2023 Most Disruptive Business School Startups: Elevate, Indiana University (Kelley)


Indiana University, Kelley School of Business

Industry: Building Management Analytics

Founding Student Name(s): Casey Curtis

Brief Description of Solution: Elevate is a building management platform that uses automated, real-time analytics to reduce energy and costs, while simultaneously giving building residents a modern way to call the elevator.

Funding Dollars: $25,000

What led you to launch this venture? When I was a freshman at IU, I lived on the ninth floor of a 13-story dorm building, and heard every single day from everyone around me how frustrated they were with the elevators. They would take way too long, and cause people to be late to the buses and class. I thought that it would be cool if we could track the elevators from our dorm room just like we can track the buses (there was a widely used bus tracking app on campus called DoubleMaps).

I got Bluetooth beacon chips and tried to connect them to a mobile app and see if that would work (it didn’t) and then very shortly after that, COVID hit. Once this happened, I realized that hands-free technology would be at the forefront, so I wanted to enhance the idea to include not only tracking the elevators, but also pressing all of the buttons from your phone. This is what I then spent 2 years trying to build, and in doing so, I met with multiple building owners and interviewed them on their current elevator system, and what their biggest pain points were.

Through these conversations, I learned about the amount of money that is wasted on maintenance, and the lack of visibility that building management teams have when it comes to the elevators. This is where we tried to figure out what kind of information we could extract from the mobile app and deliver back to the building owners. It wasn’t until we had our system installed at IU and were delivering the information back to the school that we realized our product was actually a data delivery product, not a tracking app. We are now heavily focused on creating a SaaS platform that will work with our hardware, and be something that gathers all the data whether or not someone is using the mobile app. I am in a constant iteration and feedback loop with my stakeholders, in order to ensure that everything I am delivering is extremely user centered and focused.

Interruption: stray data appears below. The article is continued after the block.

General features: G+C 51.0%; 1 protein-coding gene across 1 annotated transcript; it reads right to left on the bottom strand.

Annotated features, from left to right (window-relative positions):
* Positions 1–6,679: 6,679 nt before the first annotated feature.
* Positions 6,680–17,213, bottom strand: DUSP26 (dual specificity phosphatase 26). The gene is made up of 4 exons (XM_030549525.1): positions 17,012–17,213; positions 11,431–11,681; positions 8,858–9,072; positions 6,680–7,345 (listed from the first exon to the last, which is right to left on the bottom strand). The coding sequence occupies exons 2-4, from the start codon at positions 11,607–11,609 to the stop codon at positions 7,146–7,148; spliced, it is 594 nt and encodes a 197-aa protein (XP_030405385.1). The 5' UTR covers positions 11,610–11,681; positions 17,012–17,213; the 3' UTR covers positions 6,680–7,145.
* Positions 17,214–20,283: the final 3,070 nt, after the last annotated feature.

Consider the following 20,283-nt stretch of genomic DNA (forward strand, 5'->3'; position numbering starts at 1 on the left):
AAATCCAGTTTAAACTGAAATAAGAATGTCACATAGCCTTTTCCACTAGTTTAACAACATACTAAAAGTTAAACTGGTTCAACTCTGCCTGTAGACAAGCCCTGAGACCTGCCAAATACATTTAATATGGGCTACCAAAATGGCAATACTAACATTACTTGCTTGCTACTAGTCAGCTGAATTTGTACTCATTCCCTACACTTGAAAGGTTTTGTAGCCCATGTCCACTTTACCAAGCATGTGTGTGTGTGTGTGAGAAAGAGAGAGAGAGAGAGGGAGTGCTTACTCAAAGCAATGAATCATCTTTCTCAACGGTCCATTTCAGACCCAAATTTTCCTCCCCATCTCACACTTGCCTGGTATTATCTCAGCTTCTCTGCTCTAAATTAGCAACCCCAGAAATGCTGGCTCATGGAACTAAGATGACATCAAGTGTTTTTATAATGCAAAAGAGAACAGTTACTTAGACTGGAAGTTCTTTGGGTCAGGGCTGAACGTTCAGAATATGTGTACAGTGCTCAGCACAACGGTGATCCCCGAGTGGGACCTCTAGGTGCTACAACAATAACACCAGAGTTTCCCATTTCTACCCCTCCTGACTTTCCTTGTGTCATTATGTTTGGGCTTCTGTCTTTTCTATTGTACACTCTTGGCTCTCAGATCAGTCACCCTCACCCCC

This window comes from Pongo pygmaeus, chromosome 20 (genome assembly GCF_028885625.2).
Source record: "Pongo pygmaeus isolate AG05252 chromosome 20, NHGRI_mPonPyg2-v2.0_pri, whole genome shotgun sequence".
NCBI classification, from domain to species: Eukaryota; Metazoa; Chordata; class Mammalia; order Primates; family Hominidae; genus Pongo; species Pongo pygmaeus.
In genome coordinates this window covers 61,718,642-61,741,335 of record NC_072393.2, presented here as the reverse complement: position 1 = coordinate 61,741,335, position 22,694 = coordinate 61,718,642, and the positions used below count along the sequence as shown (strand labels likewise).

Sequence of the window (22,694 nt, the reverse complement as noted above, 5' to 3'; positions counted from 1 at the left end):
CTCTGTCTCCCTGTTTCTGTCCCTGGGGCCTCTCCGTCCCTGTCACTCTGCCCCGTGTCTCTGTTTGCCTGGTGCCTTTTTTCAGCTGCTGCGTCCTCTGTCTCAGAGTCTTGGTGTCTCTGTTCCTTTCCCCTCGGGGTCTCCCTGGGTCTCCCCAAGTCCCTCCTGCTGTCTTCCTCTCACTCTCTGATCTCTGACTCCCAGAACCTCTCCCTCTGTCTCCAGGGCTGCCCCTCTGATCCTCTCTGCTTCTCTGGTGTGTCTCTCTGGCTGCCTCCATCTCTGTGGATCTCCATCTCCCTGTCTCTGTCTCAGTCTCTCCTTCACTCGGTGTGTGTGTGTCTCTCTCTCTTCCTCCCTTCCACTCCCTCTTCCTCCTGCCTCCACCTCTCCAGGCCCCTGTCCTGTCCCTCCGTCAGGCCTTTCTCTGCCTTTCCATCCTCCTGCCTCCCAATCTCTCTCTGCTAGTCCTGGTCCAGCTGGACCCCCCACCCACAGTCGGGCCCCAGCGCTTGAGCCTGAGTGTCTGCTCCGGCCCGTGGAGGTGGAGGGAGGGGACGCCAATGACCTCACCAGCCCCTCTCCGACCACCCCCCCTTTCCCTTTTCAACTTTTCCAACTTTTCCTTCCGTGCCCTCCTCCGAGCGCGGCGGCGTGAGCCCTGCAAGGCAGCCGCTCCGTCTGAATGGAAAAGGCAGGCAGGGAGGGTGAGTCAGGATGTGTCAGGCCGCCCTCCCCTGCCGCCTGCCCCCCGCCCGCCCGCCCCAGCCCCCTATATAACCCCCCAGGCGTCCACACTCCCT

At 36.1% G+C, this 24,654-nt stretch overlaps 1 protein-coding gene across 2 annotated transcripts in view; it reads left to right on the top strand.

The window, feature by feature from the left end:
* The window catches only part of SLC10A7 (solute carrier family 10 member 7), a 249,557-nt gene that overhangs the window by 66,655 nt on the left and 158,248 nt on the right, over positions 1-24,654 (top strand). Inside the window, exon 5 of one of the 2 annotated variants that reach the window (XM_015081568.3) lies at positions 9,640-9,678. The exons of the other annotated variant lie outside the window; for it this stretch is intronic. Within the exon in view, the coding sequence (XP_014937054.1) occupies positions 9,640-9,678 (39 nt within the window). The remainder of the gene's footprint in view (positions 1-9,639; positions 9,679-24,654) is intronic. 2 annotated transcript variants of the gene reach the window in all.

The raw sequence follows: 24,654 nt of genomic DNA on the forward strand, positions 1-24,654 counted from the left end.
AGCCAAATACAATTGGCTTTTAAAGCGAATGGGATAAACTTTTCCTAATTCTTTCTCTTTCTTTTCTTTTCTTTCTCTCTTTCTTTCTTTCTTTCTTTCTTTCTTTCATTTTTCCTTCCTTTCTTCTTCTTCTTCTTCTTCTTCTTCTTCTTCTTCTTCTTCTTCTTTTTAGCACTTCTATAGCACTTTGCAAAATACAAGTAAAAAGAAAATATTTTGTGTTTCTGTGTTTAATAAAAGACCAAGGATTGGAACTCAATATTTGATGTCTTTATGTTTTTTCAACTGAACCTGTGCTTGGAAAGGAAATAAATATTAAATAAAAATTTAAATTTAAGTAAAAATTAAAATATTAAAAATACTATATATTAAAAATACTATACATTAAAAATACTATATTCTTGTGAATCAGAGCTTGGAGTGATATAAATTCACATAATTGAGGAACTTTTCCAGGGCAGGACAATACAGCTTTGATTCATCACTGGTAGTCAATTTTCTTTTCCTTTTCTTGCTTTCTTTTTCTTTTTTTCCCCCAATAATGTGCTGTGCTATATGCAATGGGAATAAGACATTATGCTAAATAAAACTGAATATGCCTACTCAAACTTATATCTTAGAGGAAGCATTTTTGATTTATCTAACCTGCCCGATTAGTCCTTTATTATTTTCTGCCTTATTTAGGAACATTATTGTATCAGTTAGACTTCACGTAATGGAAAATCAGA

What has been your biggest accomplishment so far with venture? By and far, my biggest accomplishment with Elevate so far has been our eight-week test that we conducted at Indiana University in partnership with Homeland Security. This test was four years in the making, and seeing as we had an incredible number of barriers to entry with actually getting the product implemented at IU, having that full test was an incredible feat.

When my team and I felt that we were ready to install the product and start having people using the app, I first went to the building manager of the engineering school building to see if that would be a possibility. He told me it would not be possible. However, I was not willing to take this for an answer, so I decided to go straight to the very top, and I reached out to IU’s vice president of planning and facilities, Tom Morrison. When I met with Tom, he was immediately intrigued with what I was doing. After a long and thoughtful discussion, he said that we had permission to do a test run at the school. However, we first had to get permission from Indiana Department of Homeland Security, as they are the ones who ultimately control all of the elevators.

After dedicated outreach and planning, I was able to meet with five members of IDHS and got their full permission for this test as well. We had a long and engaging conversation about the product and what we were hoping to gain from doing the test, and they, much like Tom, were very intrigued with what we were building and the data we were able to potentially deliver back to them.

With all these permissions in place, we began to work with a few members of the facilities team at IU to figure out exactly where we should implement the devices for the test. In March, we installed our hardware in two buildings at IU – Luddy Hall and Hodge Hall. During this 8-week test, I was delivering data weekly back to Tom, IDHS, and the facility teams, and we had around 600 uses of the mobile app from beginning to end.

This test was monumental for me as a founder, and for our product to figure out exactly which direction we need to focus in on. It also gave us product validation, implementation validation, and team validation, which was everything we needed to increase our passion for the project past a limit that we did not know was possible.

How has your business-related major helped you further this startup venture? I was lucky enough to attend the best business school in the world – the Kelley School of Business at Indiana University. While at IU, I had the opportunity to not only grow my business in an incredible startup eco-system, but I also got to tailor all my technical business skills through my coursework.